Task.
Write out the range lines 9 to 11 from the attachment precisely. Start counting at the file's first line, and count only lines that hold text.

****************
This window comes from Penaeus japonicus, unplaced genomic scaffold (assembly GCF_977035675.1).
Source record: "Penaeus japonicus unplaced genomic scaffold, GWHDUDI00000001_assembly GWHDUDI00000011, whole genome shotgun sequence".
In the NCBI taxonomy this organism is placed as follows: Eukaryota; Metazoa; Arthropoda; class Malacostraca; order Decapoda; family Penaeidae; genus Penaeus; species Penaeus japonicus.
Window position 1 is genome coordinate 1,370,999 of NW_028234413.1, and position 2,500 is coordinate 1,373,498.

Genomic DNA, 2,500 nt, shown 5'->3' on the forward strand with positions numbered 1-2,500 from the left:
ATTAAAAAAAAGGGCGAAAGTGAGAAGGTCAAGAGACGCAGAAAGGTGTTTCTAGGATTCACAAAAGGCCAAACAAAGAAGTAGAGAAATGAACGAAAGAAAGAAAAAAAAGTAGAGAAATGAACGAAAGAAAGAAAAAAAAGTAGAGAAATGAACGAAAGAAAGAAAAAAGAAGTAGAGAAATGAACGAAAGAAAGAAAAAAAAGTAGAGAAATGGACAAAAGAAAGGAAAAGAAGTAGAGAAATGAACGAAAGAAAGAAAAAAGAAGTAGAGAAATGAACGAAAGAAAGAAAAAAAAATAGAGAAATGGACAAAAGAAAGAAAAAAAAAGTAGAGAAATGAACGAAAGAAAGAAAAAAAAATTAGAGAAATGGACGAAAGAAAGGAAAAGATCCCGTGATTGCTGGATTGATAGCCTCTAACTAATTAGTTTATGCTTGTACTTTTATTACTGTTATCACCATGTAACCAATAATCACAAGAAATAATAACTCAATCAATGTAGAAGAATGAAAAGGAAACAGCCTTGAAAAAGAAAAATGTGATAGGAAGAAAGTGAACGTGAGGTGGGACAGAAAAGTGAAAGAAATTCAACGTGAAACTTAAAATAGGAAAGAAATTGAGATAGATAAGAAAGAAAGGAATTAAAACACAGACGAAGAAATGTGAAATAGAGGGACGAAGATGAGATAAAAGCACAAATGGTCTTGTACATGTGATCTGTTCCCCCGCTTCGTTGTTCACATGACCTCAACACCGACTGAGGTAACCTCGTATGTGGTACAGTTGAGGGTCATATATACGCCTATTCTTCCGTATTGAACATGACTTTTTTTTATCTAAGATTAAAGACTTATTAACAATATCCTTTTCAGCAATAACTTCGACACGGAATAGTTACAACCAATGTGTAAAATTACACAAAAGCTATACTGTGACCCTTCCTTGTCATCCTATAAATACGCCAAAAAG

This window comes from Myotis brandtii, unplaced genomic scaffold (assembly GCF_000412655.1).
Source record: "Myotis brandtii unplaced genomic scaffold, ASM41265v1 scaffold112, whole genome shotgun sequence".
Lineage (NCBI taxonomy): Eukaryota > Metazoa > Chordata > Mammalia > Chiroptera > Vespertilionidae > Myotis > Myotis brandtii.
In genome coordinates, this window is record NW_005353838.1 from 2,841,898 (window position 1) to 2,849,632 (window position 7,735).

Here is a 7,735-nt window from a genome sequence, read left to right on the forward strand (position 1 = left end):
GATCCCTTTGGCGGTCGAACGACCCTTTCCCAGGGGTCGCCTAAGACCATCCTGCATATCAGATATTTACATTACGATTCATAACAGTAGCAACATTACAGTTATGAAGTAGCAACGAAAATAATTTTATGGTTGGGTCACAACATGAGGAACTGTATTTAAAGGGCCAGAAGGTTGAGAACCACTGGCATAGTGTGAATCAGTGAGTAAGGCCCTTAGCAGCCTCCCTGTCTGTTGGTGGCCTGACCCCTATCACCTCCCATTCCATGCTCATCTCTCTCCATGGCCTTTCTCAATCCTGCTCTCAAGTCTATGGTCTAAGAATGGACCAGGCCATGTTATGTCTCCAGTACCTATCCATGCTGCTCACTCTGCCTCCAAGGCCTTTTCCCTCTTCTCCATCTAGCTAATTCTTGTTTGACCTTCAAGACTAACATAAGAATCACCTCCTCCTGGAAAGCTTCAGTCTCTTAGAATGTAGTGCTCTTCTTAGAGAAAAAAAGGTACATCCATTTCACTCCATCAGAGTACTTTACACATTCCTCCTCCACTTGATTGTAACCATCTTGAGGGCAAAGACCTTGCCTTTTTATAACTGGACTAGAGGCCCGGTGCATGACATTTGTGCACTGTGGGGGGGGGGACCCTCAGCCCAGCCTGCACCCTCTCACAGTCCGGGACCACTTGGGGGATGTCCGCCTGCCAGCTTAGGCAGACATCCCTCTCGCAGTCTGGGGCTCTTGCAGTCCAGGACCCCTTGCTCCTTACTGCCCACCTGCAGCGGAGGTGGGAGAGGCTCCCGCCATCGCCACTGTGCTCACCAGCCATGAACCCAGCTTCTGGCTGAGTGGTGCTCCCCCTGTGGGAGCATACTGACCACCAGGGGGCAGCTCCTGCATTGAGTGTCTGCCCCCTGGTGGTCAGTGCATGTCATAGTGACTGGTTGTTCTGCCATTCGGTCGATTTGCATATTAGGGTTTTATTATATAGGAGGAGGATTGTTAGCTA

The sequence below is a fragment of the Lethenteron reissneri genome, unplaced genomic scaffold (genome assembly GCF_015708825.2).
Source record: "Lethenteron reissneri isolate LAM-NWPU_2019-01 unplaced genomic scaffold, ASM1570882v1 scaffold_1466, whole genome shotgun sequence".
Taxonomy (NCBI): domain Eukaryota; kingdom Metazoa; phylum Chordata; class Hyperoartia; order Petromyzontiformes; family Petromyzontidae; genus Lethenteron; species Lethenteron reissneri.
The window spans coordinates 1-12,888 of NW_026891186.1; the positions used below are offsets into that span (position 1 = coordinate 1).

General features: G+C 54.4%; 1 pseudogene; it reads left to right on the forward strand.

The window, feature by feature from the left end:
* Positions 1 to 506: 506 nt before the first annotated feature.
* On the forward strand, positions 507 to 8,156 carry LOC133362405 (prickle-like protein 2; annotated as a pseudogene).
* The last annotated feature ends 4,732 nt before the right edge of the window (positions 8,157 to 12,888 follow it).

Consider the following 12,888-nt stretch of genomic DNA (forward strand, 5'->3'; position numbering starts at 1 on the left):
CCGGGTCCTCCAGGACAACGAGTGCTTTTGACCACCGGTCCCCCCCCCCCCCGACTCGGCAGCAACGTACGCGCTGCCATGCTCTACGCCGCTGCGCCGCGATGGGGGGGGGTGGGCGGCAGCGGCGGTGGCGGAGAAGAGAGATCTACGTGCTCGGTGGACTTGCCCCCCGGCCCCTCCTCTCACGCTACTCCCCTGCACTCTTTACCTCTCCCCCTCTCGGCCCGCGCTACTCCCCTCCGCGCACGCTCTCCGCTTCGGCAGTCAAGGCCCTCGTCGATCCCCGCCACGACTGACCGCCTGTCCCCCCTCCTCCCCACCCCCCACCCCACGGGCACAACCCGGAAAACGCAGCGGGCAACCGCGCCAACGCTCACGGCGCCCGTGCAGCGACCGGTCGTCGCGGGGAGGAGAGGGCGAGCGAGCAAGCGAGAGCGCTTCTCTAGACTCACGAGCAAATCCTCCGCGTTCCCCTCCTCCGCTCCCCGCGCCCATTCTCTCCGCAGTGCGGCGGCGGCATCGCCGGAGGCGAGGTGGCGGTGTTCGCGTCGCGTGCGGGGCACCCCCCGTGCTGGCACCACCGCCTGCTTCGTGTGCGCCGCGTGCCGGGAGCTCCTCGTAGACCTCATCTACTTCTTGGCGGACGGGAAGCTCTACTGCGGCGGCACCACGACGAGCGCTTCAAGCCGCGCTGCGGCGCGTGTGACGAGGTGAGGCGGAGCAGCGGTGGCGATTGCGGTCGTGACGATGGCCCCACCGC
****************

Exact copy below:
Lineage (NCBI taxonomy): Eukaryota > Metazoa > Chordata > Mammalia > Chiroptera > Vespertilionidae > Myotis > Myotis brandtii.
In genome coordinates, this window is record NW_005353838.1 from 2,841,898 (window position 1) to 2,849,632 (window position 7,735).

Here is a 7,735-nt window from a genome sequence, read left to right on the forward strand (position 1 = left end):